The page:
New equations in S Asia

New equations in S Asia

GEO-POLITICAL SITUATION : This is a perfect time for Moscow to re-establish itself in South Asia. New Delhi will have to watch out for this unfolding

Even as the Donald Trump Administration continues to be consumed by its reported links to Russia, Moscow is busy expanding its global footprint. As Russia tries to emerge a more consequential global security actor, it has now set its eyes on South Asia which may soon emerge as the new battleground between Russia and the West.

Recent months have witnessed a dramatic recalibration in Russia’s South Asia policy with a major outreach to Pakistan and a serious attempt to emerge as a power broker in Afghanistan. With the help of its new found strategic partner China, Russia intends to checkmate the US by dismantling it from its regional pre-eminence.

But it has also brought Moscow in opposition to New Delhi with which it has traditionally shared robust ties. As a consequence, new equations might emerge in the region with some significant long-term implications.

Historically, Russia has been a close partner of India in South Asia. This is a relationship which has stood the test of time even as global structural realties changed after the end of the Cold War.

During the Cold War, the high point of the relationship was the signing of the 1971 Indo–Soviet Treaty of Peace, Friendship and Cooperation which signalled a decisive shift away from the West in response to an emerging US-Pakistan-China axis in South Asia.

Though not an explicit military alliance, this treaty was a sharp departure from India’s professed policy of non-alignment and New Delhi emerged a close partner of the Soviet Union during the Cold War. The treaty, in effect, created deterrence against any form of US-Pakistan-China detente and rendered India increasingly dependent on the Soviet Union for its defence capabilities.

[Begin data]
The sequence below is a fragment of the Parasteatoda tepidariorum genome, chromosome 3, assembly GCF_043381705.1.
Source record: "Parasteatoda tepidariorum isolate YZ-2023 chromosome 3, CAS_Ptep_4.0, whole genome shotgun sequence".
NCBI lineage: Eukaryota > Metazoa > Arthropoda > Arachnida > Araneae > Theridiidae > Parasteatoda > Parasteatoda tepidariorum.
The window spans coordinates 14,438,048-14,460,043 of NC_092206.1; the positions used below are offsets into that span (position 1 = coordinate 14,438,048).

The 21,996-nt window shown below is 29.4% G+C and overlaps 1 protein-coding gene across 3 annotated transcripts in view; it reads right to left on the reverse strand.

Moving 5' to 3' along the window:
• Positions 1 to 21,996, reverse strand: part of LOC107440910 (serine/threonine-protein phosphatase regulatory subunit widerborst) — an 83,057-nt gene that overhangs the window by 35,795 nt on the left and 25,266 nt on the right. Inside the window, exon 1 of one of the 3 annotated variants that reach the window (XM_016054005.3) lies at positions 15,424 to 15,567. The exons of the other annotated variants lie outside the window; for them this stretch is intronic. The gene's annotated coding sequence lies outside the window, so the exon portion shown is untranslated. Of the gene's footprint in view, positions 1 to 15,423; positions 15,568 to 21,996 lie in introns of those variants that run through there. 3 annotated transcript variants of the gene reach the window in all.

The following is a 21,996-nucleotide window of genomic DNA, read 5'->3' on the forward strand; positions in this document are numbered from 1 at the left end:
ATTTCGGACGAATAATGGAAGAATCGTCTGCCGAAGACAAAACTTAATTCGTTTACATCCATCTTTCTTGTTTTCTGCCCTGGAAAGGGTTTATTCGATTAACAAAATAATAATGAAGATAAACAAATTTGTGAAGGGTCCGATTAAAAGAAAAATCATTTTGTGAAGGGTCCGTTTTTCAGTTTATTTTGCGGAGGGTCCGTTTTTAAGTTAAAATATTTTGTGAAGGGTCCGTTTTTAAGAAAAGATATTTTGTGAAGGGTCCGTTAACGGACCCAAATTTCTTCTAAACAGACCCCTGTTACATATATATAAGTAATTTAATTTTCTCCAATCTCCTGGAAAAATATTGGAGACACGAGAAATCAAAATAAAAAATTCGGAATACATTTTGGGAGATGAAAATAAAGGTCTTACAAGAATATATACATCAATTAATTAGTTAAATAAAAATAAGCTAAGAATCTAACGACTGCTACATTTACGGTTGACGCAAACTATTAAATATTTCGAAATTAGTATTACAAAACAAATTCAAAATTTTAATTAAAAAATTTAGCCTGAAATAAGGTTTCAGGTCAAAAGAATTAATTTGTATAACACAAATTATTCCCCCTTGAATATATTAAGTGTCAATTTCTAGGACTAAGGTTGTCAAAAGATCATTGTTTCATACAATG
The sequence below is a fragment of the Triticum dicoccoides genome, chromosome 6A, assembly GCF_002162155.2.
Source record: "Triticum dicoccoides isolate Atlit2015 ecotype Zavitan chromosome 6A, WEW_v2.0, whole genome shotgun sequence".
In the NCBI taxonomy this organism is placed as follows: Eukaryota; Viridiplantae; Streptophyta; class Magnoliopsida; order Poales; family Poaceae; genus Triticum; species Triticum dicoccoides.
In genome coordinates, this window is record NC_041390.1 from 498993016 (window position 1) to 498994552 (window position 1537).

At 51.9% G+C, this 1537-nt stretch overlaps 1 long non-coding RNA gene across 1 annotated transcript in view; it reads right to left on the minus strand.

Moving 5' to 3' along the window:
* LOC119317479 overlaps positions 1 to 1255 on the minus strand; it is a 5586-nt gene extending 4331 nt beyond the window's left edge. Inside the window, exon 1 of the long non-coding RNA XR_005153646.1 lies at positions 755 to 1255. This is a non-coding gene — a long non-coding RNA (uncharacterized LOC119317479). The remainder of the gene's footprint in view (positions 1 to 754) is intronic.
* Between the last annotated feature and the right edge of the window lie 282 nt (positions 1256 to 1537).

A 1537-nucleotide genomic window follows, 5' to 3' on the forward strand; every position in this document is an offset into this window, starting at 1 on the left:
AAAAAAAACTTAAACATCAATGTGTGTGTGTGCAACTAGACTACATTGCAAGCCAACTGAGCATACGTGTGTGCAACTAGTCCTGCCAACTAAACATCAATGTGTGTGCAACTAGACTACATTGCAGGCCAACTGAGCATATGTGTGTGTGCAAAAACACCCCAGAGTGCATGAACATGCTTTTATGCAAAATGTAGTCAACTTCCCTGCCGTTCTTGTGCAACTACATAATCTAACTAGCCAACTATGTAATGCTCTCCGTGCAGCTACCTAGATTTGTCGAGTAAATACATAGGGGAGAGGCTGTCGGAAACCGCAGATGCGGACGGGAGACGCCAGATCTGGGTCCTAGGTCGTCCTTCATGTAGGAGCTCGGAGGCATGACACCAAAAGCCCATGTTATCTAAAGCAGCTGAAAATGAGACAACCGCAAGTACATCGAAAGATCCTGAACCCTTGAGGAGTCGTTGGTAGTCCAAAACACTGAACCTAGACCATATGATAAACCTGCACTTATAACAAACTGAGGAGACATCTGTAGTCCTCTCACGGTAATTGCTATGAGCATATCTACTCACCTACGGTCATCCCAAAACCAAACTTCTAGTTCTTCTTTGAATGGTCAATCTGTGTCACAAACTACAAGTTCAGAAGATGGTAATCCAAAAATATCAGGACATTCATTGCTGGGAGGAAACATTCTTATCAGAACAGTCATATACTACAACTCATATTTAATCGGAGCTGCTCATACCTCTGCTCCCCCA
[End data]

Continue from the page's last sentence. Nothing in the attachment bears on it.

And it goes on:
After the fall of the Berlin Wall, the foundations of the Indo-Russian ties were exposed to new vulnerabilities as the economic dimension of the relationship had never been strong. But the two states continue to recognise the need for each other, especially in the defence sector though Russia’s privileged position as India’s defence supplier of choice has come under pressure with the West opening itself up for India.

Even in 2016, the two nations signed major defence deals worth billions of dollars which included pacts for five S-400 Triumf air defence systems, four stealth frigates and a joint venture to manufacture Kamov-226T helicopters in India. New Delhi as the world’s top defence importer has been undergoing an upgrade of its mostly Soviet-era military equipment. It cannot afford to marginalise Moscow in its defence matrix as Russia even today is the only country selling critical strategic technologies to India.

There have been concerns in India about Russia’s growing closeness to China but it is Russia’s overtures to Pakistan that has challenged Indian diplomacy. Vladimir Putin, intent on viewing South Asia through the prism of Russia’s geopolitical competition with the West, seems to have decided that gravitating towards Pakistan might be a good option at a time when the US is seemingly consumed with multiple domestic crises and US-Pakistan ties seem to have hit their nadir.